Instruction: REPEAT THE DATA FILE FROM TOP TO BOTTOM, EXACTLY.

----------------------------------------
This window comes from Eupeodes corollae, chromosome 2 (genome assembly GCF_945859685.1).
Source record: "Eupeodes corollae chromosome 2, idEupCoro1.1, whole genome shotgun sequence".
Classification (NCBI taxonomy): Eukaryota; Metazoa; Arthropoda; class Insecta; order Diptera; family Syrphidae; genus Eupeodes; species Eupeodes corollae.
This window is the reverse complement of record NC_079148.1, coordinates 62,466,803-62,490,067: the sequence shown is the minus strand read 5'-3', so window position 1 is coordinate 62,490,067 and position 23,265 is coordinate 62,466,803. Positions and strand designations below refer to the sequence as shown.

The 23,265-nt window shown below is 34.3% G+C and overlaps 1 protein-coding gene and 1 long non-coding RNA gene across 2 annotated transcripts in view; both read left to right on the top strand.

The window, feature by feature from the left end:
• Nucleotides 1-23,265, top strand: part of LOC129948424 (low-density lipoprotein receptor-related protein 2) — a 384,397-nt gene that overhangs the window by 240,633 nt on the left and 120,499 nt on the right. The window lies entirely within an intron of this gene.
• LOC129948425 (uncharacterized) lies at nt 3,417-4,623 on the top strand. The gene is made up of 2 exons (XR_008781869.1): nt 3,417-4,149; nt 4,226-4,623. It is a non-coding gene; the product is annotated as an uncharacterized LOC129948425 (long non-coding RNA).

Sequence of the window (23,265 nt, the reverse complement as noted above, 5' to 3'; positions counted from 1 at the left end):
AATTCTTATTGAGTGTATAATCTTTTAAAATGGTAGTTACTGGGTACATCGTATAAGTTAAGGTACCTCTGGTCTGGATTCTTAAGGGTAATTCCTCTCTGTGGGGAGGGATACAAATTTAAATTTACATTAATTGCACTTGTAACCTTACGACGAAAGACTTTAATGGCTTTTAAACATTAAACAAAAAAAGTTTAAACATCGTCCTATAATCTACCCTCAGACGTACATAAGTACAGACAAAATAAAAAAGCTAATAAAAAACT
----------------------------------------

This window comes from Eupeodes corollae, chromosome 2 (genome assembly GCF_945859685.1).
Source record: "Eupeodes corollae chromosome 2, idEupCoro1.1, whole genome shotgun sequence".
Classification (NCBI taxonomy): Eukaryota; Metazoa; Arthropoda; class Insecta; order Diptera; family Syrphidae; genus Eupeodes; species Eupeodes corollae.
This window is the reverse complement of record NC_079148.1, coordinates 62,466,803-62,490,067: the sequence shown is the minus strand read 5'-3', so window position 1 is coordinate 62,490,067 and position 23,265 is coordinate 62,466,803. Positions and strand designations below refer to the sequence as shown.

The 23,265-nt window shown below is 34.3% G+C and overlaps 1 protein-coding gene and 1 long non-coding RNA gene across 2 annotated transcripts in view; both read left to right on the top strand.

The window, feature by feature from the left end:
• Nucleotides 1-23,265, top strand: part of LOC129948424 (low-density lipoprotein receptor-related protein 2) — a 384,397-nt gene that overhangs the window by 240,633 nt on the left and 120,499 nt on the right. The window lies entirely within an intron of this gene.
• LOC129948425 (uncharacterized) lies at nt 3,417-4,623 on the top strand. The gene is made up of 2 exons (XR_008781869.1): nt 3,417-4,149; nt 4,226-4,623. It is a non-coding gene; the product is annotated as an uncharacterized LOC129948425 (long non-coding RNA).

Sequence of the window (23,265 nt, the reverse complement as noted above, 5' to 3'; positions counted from 1 at the left end):
AATTCTTATTGAGTGTATAATCTTTTAAAATGGTAGTTACTGGGTACATCGTATAAGTTAAGGTACCTCTGGTCTGGATTCTTAAGGGTAATTCCTCTCTGTGGGGAGGGATACAAATTTAAATTTACATTAATTGCACTTGTAACCTTACGACGAAAGACTTTAATGGCTTTTAAACATTAAACAAAAAAAGTTTAAACATCGTCCTATAATCTACCCTCAGACGTACATAAGTACAGACAAAATAAAAAAGCTAATAAAAAACT